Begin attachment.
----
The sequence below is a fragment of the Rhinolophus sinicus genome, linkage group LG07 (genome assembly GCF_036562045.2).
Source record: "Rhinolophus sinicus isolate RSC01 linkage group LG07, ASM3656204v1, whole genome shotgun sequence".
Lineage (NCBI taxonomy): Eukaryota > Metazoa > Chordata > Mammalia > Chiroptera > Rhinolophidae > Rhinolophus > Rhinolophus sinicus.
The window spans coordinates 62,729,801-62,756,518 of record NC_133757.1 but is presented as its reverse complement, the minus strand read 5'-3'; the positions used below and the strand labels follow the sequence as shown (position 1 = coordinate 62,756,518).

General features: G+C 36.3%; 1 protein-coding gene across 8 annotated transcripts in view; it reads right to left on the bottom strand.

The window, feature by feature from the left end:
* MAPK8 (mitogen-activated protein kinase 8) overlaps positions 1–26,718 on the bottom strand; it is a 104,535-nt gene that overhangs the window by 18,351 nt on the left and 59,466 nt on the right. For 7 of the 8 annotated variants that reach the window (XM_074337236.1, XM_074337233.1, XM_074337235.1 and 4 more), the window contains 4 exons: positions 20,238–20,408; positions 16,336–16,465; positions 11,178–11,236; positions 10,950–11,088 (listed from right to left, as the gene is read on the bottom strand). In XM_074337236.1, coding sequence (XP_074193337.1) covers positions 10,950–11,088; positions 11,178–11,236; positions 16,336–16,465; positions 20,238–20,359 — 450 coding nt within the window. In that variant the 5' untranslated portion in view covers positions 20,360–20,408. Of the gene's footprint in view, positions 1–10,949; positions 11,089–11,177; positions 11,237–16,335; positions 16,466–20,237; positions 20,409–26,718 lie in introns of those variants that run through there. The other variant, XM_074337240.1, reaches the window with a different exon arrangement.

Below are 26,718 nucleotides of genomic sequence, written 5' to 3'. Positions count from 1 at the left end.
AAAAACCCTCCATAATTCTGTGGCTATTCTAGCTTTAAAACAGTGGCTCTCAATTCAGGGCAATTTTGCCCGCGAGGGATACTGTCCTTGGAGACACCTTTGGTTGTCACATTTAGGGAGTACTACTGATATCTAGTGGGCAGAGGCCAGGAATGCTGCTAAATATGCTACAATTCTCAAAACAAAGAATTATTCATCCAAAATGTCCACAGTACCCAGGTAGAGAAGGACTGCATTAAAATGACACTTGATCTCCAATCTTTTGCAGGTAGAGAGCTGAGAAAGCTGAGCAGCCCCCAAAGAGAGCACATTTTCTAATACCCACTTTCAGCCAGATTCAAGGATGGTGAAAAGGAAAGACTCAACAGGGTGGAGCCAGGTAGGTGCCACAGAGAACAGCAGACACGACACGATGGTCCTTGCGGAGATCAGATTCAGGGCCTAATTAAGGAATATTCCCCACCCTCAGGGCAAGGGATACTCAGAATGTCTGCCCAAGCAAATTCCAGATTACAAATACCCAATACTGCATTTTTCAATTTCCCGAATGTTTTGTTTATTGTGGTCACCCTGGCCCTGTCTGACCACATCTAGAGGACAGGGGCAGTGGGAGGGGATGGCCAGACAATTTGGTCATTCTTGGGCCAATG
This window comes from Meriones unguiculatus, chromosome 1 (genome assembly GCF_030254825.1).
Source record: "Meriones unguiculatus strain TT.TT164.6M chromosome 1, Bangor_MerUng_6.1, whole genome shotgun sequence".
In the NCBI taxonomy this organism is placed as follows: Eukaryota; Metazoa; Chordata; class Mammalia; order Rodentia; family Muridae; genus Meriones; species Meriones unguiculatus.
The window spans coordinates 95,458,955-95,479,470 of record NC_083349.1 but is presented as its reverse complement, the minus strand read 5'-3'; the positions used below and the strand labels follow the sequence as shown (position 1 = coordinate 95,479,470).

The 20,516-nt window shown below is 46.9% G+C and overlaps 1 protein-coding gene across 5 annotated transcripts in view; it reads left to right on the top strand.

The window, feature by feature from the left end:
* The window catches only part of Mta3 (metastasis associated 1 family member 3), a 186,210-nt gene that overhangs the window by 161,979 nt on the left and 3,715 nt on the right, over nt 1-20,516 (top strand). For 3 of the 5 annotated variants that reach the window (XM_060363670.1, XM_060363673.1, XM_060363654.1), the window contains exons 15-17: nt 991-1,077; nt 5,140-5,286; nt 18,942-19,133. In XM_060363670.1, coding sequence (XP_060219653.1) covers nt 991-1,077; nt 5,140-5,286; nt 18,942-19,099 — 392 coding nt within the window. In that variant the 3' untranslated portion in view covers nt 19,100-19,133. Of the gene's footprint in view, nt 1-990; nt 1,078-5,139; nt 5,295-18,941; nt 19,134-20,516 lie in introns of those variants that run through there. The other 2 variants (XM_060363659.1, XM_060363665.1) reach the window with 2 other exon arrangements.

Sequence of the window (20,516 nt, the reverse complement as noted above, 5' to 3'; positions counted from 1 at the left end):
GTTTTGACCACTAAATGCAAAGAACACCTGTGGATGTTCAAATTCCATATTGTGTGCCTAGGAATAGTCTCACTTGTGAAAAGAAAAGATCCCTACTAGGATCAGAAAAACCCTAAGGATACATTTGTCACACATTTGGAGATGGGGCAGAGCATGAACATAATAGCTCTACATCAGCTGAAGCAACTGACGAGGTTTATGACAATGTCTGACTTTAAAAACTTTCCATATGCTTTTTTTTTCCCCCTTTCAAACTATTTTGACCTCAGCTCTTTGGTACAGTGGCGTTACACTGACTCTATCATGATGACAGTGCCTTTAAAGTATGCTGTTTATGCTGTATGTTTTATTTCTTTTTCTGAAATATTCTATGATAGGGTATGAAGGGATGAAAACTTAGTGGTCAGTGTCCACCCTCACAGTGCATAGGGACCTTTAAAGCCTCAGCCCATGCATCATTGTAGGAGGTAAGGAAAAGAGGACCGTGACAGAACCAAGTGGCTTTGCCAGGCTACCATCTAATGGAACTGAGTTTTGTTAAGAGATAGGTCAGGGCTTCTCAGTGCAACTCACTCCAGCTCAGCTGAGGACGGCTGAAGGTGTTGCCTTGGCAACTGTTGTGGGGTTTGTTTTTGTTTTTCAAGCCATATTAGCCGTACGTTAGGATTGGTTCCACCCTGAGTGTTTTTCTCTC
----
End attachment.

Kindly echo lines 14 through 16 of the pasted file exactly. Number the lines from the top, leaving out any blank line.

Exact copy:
The 20,516-nt window shown below is 46.9% G+C and overlaps 1 protein-coding gene across 5 annotated transcripts in view; it reads left to right on the top strand.

The window, feature by feature from the left end:
* The window catches only part of Mta3 (metastasis associated 1 family member 3), a 186,210-nt gene that overhangs the window by 161,979 nt on the left and 3,715 nt on the right, over nt 1-20,516 (top strand). For 3 of the 5 annotated variants that reach the window (XM_060363670.1, XM_060363673.1, XM_060363654.1), the window contains exons 15-17: nt 991-1,077; nt 5,140-5,286; nt 18,942-19,133. In XM_060363670.1, coding sequence (XP_060219653.1) covers nt 991-1,077; nt 5,140-5,286; nt 18,942-19,099 — 392 coding nt within the window. In that variant the 3' untranslated portion in view covers nt 19,100-19,133. Of the gene's footprint in view, nt 1-990; nt 1,078-5,139; nt 5,295-18,941; nt 19,134-20,516 lie in introns of those variants that run through there. The other 2 variants (XM_060363659.1, XM_060363665.1) reach the window with 2 other exon arrangements.